Hands-on: The VOID – Jumanji: Reverse the Curse
Step into Dwayne ‘The Rock’ Johnson’s shoes like never before.
Virtual reality (VR) can prepare you for many things be it surviving the zombie apocalypse, how to put together an engine, fly a plane or even become an expert bartender. What VR doesn’t prepare you for is your skinny white mate with a ginger beard suddenly changing into action hero and all-round nice guy Dwayne ‘The Rock’ Johnson, but then what should you expect when playing one of The VOID’s latest VR experiences – Jumanji: Reverse the Curse?
More than any other location-based entertainment (LBE) operator, The VOID specialises in VR tie-in experiences to the biggest IP’s and latest movies. Its roster includes the likes of Ghostbusters: Dimensions, Star Wars: Secrets of the Empire, Ralph Breaks VR, Avengers: Damage Control and now Jumanji: Reverse the Curse – the only other is original IP Nicodemus.
Just like the film it’s based upon, stepping into Jumanji: Reverse the Curse is all about surviving dangerous adversaries, solving puzzles and trying not to get eaten by crocodiles when a teammate is taking too long to cross a river. Oh, and also arriving to find the body you once inhabited is a little different. There’s no character selection so there’s no fighting over who wants to be Jack Black or Karen Gillan.
Which might be a little annoying on subsequent playthroughs but for the first it shouldn’t matter. Each character has their own unique set of abilities which are put to the test at a certain point throughout Jumanji: Reverse the Curse. As Johnson and Gillan both play tough, badass characters they do more of the fighting, whilst Black and Kevin Hart provide support roles ideally suited to the puzzles. Cast in the role of Jack Black’s Professor Sheldon “Shelly” Oberon this meant being able to see clues that weren’t legible to anyone else.
This mechanic makes Jumanji: Reverse the Curse a true team experience as each person has a pivotal role to play to aid in completing the story. On the other hand, you will always need four people to play or it won’t work, so be prepared to partner with strangers if you can’t make the full quota.
As with any experience at The VOID, players are taken around a tightly woven series of rooms to maximise the play area. This also allows for other elements to be introduced such as wind when flying on a balloon controlled by a monkey (spoiler: it crashes). The VOID also likes to introduce other physical elements into its titles. For instance in Star Wars: Secrets of the Empire you can pick up guns while in Jumanji: Reverse the Curse one player can hold a flaming torch to light the way, adding a nice visual touch when walking through dark caverns.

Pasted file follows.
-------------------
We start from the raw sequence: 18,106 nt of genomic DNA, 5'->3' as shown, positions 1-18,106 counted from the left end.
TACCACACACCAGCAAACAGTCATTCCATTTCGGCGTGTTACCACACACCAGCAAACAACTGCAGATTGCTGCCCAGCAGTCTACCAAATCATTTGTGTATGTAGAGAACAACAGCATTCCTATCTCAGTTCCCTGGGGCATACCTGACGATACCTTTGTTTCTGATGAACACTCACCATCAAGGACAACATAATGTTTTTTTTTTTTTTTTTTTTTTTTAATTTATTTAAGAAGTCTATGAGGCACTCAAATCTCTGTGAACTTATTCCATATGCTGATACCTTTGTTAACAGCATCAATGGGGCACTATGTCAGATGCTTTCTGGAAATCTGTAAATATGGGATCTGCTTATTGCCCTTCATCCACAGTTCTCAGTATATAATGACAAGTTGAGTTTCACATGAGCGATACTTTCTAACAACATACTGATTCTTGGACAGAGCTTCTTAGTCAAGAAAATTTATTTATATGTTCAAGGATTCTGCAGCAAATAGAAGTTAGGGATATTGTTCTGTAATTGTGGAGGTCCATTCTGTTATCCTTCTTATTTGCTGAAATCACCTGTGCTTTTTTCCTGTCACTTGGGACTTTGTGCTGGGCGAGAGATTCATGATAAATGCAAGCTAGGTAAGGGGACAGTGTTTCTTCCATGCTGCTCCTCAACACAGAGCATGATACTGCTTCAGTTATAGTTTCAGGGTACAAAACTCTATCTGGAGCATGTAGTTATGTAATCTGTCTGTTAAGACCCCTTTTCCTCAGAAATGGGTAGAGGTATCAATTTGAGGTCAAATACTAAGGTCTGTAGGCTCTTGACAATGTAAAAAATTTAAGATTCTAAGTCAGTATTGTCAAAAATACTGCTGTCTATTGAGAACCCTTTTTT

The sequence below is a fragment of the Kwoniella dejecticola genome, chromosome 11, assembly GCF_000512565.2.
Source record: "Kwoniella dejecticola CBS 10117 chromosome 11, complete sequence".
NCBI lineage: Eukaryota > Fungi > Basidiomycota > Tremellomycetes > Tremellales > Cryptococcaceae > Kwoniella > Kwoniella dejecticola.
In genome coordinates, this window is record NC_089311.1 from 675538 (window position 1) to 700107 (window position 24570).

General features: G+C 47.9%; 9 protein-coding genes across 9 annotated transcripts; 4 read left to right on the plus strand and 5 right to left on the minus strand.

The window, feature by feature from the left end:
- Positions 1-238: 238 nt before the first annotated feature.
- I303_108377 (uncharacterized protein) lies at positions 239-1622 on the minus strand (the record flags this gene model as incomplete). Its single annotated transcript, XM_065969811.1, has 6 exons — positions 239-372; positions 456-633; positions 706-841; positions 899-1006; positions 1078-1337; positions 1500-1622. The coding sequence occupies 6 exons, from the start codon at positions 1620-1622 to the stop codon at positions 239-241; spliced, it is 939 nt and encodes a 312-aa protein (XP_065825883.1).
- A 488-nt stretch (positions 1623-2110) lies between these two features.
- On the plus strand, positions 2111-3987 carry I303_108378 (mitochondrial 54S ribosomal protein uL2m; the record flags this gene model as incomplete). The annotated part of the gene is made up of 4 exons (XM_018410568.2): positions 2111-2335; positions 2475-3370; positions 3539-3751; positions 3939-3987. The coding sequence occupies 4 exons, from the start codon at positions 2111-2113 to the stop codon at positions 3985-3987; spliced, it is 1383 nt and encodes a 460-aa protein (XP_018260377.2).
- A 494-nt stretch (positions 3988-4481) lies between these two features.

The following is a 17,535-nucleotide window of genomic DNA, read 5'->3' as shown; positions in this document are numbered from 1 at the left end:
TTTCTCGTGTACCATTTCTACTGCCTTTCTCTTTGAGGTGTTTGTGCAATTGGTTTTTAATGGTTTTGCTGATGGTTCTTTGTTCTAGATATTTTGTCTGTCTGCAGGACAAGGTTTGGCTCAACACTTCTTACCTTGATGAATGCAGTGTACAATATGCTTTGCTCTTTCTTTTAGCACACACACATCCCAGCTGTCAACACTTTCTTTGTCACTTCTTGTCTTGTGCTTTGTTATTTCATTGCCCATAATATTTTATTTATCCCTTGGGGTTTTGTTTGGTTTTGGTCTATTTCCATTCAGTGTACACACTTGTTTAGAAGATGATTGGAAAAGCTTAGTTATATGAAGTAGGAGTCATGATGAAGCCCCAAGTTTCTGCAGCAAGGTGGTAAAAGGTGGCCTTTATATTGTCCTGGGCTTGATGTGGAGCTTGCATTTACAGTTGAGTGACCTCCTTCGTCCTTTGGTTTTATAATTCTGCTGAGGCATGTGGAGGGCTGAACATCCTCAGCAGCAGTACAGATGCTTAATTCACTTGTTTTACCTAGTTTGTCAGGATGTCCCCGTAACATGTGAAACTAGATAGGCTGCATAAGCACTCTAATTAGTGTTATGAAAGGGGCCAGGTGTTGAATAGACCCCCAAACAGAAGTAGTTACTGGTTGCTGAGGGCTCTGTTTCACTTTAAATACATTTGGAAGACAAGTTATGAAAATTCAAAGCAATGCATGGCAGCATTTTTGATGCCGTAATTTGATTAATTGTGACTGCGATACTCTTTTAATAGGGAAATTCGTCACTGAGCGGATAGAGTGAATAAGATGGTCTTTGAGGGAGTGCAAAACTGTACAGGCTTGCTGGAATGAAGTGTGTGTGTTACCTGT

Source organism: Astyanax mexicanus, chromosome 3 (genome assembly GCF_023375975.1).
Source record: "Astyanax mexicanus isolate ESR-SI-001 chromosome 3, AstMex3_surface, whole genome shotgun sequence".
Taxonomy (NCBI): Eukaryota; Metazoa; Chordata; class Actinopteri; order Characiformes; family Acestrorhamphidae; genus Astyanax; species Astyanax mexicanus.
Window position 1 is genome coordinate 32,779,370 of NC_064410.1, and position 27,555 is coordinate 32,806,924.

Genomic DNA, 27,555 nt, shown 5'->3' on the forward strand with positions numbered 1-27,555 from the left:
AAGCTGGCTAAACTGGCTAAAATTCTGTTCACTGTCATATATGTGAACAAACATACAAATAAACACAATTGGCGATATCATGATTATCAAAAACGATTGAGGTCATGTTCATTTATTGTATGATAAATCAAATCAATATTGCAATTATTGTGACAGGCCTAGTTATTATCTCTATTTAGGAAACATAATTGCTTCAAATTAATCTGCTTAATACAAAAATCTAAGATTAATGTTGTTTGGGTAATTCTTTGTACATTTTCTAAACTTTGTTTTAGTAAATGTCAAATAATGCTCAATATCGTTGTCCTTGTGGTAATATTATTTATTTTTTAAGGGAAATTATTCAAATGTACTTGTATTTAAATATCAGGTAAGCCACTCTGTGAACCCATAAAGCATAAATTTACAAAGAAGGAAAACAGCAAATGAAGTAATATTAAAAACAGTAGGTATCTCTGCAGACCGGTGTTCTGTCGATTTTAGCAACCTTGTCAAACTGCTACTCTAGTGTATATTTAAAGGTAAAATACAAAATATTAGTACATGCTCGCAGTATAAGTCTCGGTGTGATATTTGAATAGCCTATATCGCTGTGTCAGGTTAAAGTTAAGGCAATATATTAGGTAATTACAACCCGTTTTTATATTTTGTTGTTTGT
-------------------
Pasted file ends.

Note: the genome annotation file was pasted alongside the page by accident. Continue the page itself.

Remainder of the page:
Jumanji: Reverse the Curse isn’t very action-oriented, especially if you play as Franklin “Mouse” Finbar or Oberon. So this does mean a lot of walking and just keeping an eye on your surroundings (several gold coins are littered around) which can get a little dull in comparison to The VOID’s other titles. As for the puzzles, they’re all fairly simple and logical so there’s no worry in getting stuck. Obviously, it’s a delicate balance as The VOID doesn’t want guests spending too long in one area as that will hold up the system, however, having a low difficulty reduces that satisfying feeling upon completion.
There were the three tattooed lives on each character’s arm which meant you could effectively die. The chance of that happening was very low, mostly occurring when someone wasn’t paying attention to their foot placement and fell through a hole, rather actually being killed by a nasty Jumanji creature.
Unlike previous experiences at The VOID where you exit with a big smile and wanting to go again, Jumanji: Reverse the Curse lacked that spark. The only reason to play again would be to try a different character which doesn’t seem worth it. If you’re a diehard fan of the series then you’ll like the various nods to the franchise, for everyone else, this is the weakest title at The VOID, spend your money on any of the others previously mentioned.